Summary: In their eleventh season as the Padres Double-A team, the Missions started off hot, winning their division in the first half, in route to the Texas League’s best record. With the addition of many of the Padres top prospects after the All-Star break, they seemed primed to make a deep playoff run in September.
It wasn’t meant to be, however, as they were bounced in the first round of the playoffs by the Midland RockHounds, the eventual champions. Despite the disappointing end to the season, it’s not a stretch to predict that more than a few players who passed through San Antonio in 2017 will make their way to San Diego, as they boasted some of the top talents in the system.
Level: The Texas League was formed in 1888, with the Missions being a charter member. While their tenure in San Antonio has been interrupted in spurts, both by war and by franchise moves, they’ve featured a number of players who have gone on to produce at the major league level, from Brooks Robinson to Félix Hernández.
In 2017, the average age of players in the league was 24 and there were 20 different players who played in the league this year that also made their MLB debuts. When asked to compare the Texas League talent with the college level, Cal Quantrill said, “I think a college team would have a very hard time competing… by this point, you’re dealing with a lot of players at least as old or older than college players with professional experience and more talent.”
Nelson Wolffe Municipal Stadium can heat up in the summertime, the wind blows in from the outfield, so hitters moving up from the California League (High-A) often see their power numbers take a hit upon promotion.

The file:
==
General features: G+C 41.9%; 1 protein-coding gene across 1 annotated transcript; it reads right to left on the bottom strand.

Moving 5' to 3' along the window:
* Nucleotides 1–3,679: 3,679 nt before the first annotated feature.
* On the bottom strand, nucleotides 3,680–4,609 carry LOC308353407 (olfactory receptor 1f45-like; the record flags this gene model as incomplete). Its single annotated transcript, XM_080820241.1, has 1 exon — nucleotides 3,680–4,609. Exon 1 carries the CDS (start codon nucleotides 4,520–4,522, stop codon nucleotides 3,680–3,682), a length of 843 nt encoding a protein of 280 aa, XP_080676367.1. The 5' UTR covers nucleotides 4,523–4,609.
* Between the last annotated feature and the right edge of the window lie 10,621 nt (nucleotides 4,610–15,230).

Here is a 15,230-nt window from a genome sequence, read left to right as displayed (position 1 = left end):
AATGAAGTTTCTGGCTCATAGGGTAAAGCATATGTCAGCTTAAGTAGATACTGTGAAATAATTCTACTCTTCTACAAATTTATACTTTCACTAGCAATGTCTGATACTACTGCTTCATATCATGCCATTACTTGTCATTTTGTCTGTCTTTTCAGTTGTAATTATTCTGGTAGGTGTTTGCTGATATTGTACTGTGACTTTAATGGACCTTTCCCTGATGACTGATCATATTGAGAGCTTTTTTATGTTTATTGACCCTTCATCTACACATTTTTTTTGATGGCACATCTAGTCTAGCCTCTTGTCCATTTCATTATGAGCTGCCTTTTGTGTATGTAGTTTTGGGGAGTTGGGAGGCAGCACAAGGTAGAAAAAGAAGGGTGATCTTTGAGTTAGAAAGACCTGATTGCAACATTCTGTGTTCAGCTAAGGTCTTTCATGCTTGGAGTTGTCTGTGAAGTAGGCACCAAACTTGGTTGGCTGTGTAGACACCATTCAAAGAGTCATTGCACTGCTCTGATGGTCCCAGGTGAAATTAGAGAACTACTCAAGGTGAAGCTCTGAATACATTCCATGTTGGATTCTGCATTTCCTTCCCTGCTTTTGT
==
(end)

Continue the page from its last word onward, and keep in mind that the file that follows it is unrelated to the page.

Player of the Year: 2B/SS Luis Urías .296/.398/.380
Signed as a 17-year old out of Mexico in December of 2013 (he had signed with the Mexico City Red Devils at 15), Urías won the California League MVP in 2016 at 19 with the Lake Elsinore Storm and entered the 2017 season as the Texas League’s youngest player. After posting a .913 OPS the first two months of the season, pitchers around the league made a few adjustments and gave him fewer pitches to drive as it sank to .694.
Still, he managed to post a solid .395 on-base percentage on the year and struck out less than he walked. After splitting time between shortstop and second base for the Missions, Urías spent most of the Arizona Fall League at second base. While he has the arm, he lacks the range to play short on a regular basis, but he can certainly help in a pinch.
A lazy comp for Urías would be the similarly undersized José Altuve of the Houston Astros. However, unlike Altuve, Urías isn’t a base stealing threat (he was 7 for 20 in stolen base attempts last year), and it’s difficult to project him ever slugging .500+ in the majors, as Altuve has done in his last two seasons. Both players have highly regarded hit tools – Altuve has led the American League in hits the last four years – keen eyes at the plate (Urías’ 12.4% K rate last year was the highest of his minor league career), and play solid defense. It shouldn’t shock anyone to see Urías make his MLB debut in 2018, though the Padres may keep the 20-year old, who won’t turn 21 until July, in El Paso for the majority of the year for extra seasoning.
Pitcher of the Year: LHP Joey Lucchesi 11-7 2.20 ERA 139.0 IP 102 H 43 R 34 ER 33 BB 148 K
A 4th round draft pick in 2016, Joey Lucchesi lacked the hype of all the pitchers picked ahead of him, namely Cal Quantrill and Eric Lauer. However, the 24-year old out of Southeast Missouri State made quite a name for himself, earning the title of MadFriars Pitcher of the Year.
Beginning the year in the California League (High-A), he put up an impressive 10.9 K/9 rate for Lake Elsinore, and pitched into the sixth inning or deeper in half of his starts – no small feat in the hitter-friendly confines of the Cal League. He’s a strike-thrower, as his 2.1 BB/9 rate was almost identical across both leagues, and after a mid-season promotion to San Antonio, he lowered his ERA from 2.52 to 1.79 (though his K/9 rate dropped to a still-respectable 7.9).